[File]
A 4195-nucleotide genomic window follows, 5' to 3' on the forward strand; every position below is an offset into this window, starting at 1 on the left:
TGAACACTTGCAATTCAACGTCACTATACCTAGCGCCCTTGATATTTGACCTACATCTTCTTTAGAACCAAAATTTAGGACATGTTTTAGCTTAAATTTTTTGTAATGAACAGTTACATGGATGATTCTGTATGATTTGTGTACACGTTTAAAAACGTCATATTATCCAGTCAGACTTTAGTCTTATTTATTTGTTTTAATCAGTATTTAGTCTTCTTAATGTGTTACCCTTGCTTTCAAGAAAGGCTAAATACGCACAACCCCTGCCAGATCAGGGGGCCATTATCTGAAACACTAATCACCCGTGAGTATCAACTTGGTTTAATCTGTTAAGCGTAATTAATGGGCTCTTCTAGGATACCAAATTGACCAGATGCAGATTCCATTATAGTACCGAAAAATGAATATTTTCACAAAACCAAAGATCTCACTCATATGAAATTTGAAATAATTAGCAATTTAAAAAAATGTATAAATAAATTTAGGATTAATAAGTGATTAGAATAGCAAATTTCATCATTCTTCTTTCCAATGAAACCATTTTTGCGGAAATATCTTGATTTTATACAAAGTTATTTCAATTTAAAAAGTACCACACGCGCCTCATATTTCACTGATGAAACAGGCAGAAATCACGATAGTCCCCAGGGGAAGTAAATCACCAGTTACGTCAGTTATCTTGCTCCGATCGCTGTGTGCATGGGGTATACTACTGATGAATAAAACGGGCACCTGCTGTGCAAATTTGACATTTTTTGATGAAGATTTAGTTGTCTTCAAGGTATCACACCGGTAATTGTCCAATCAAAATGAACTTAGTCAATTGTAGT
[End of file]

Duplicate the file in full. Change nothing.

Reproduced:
A 4195-nucleotide genomic window follows, 5' to 3' on the forward strand; every position below is an offset into this window, starting at 1 on the left:
TGAACACTTGCAATTCAACGTCACTATACCTAGCGCCCTTGATATTTGACCTACATCTTCTTTAGAACCAAAATTTAGGACATGTTTTAGCTTAAATTTTTTGTAATGAACAGTTACATGGATGATTCTGTATGATTTGTGTACACGTTTAAAAACGTCATATTATCCAGTCAGACTTTAGTCTTATTTATTTGTTTTAATCAGTATTTAGTCTTCTTAATGTGTTACCCTTGCTTTCAAGAAAGGCTAAATACGCACAACCCCTGCCAGATCAGGGGGCCATTATCTGAAACACTAATCACCCGTGAGTATCAACTTGGTTTAATCTGTTAAGCGTAATTAATGGGCTCTTCTAGGATACCAAATTGACCAGATGCAGATTCCATTATAGTACCGAAAAATGAATATTTTCACAAAACCAAAGATCTCACTCATATGAAATTTGAAATAATTAGCAATTTAAAAAAATGTATAAATAAATTTAGGATTAATAAGTGATTAGAATAGCAAATTTCATCATTCTTCTTTCCAATGAAACCATTTTTGCGGAAATATCTTGATTTTATACAAAGTTATTTCAATTTAAAAAGTACCACACGCGCCTCATATTTCACTGATGAAACAGGCAGAAATCACGATAGTCCCCAGGGGAAGTAAATCACCAGTTACGTCAGTTATCTTGCTCCGATCGCTGTGTGCATGGGGTATACTACTGATGAATAAAACGGGCACCTGCTGTGCAAATTTGACATTTTTTGATGAAGATTTAGTTGTCTTCAAGGTATCACACCGGTAATTGTCCAATCAAAATGAACTTAGTCAATTGTAGT